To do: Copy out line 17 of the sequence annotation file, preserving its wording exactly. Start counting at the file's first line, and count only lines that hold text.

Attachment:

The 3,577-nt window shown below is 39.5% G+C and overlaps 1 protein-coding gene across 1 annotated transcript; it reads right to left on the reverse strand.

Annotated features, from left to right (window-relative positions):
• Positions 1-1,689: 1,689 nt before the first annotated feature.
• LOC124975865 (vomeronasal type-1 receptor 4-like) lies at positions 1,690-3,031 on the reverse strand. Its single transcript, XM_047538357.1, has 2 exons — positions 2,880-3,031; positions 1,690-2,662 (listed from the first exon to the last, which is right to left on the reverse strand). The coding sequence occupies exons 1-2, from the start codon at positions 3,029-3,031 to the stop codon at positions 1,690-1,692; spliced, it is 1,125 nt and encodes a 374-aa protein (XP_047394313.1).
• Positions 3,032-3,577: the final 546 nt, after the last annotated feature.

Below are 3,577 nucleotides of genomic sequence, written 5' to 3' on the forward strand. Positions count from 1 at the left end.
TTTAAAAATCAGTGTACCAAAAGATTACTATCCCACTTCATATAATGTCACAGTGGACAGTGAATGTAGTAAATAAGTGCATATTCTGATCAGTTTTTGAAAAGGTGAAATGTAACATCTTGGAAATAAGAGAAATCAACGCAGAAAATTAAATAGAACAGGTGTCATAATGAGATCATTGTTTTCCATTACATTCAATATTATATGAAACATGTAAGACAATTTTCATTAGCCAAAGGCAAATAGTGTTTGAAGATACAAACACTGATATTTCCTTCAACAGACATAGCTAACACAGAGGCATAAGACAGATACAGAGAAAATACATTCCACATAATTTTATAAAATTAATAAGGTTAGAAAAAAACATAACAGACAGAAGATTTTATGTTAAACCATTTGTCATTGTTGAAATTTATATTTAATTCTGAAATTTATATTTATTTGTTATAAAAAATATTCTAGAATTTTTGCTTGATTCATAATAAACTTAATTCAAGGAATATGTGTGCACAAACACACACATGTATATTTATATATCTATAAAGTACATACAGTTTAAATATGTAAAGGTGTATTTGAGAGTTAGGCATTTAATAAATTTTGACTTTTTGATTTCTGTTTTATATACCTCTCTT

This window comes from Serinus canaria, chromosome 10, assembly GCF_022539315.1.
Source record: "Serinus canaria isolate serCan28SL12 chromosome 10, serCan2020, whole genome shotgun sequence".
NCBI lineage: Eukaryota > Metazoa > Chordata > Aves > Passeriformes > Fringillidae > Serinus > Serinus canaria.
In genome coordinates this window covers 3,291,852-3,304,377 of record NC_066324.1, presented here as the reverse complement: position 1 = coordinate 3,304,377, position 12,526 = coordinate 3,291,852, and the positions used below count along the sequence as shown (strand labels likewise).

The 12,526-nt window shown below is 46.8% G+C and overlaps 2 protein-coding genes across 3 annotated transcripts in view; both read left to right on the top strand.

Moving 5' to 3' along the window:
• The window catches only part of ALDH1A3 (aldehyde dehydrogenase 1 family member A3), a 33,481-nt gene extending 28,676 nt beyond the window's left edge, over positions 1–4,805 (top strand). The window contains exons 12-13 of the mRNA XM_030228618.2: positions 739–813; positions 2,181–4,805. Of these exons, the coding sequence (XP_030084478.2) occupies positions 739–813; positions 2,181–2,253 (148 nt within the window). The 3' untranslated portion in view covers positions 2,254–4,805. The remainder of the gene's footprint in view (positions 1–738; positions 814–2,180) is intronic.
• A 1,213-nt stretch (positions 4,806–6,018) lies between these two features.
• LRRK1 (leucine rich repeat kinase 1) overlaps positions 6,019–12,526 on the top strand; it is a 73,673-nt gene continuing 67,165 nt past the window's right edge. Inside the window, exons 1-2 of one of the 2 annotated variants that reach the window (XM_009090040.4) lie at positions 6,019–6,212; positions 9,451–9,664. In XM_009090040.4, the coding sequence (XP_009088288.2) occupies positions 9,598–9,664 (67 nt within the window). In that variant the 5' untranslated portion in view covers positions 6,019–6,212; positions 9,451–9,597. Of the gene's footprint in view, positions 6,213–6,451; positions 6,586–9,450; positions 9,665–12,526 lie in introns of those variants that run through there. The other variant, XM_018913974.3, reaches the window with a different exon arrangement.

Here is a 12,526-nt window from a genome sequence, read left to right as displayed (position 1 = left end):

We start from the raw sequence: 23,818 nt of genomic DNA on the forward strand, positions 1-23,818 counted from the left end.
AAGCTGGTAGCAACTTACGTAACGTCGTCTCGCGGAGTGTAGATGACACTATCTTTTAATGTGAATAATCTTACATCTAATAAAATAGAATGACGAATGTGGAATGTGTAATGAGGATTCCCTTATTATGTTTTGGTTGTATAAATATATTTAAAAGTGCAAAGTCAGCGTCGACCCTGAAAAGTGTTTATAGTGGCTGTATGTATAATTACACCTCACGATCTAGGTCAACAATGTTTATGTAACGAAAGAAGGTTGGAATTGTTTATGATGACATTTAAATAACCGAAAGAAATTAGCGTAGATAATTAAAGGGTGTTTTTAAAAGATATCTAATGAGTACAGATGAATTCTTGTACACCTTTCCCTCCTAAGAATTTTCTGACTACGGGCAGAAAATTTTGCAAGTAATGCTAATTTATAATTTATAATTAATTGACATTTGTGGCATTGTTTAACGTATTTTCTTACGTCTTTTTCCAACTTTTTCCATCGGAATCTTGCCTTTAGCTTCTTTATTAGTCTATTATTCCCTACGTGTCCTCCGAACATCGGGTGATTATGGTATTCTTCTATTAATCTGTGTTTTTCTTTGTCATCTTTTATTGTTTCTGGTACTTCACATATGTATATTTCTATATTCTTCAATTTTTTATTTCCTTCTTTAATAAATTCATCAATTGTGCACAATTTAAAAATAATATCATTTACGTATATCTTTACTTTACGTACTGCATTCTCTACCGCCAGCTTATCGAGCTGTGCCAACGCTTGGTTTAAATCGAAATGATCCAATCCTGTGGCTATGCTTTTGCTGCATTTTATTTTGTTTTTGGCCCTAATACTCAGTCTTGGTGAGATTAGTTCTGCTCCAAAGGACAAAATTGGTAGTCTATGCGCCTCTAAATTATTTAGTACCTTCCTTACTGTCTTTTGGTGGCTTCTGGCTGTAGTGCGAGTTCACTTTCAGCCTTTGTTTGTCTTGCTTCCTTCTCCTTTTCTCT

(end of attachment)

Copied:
Here is a 12,526-nt window from a genome sequence, read left to right as displayed (position 1 = left end):